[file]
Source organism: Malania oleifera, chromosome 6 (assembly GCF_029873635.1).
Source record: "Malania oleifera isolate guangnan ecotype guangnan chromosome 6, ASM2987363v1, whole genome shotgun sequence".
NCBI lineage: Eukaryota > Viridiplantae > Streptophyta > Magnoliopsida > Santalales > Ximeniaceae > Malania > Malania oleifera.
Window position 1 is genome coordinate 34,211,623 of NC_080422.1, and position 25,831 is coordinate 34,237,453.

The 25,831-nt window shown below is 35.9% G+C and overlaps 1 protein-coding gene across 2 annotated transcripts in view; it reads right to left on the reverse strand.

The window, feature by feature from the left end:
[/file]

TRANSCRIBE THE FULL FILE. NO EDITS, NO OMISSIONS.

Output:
Source organism: Malania oleifera, chromosome 6 (assembly GCF_029873635.1).
Source record: "Malania oleifera isolate guangnan ecotype guangnan chromosome 6, ASM2987363v1, whole genome shotgun sequence".
NCBI lineage: Eukaryota > Viridiplantae > Streptophyta > Magnoliopsida > Santalales > Ximeniaceae > Malania > Malania oleifera.
Window position 1 is genome coordinate 34,211,623 of NC_080422.1, and position 25,831 is coordinate 34,237,453.

The 25,831-nt window shown below is 35.9% G+C and overlaps 1 protein-coding gene across 2 annotated transcripts in view; it reads right to left on the reverse strand.

The window, feature by feature from the left end: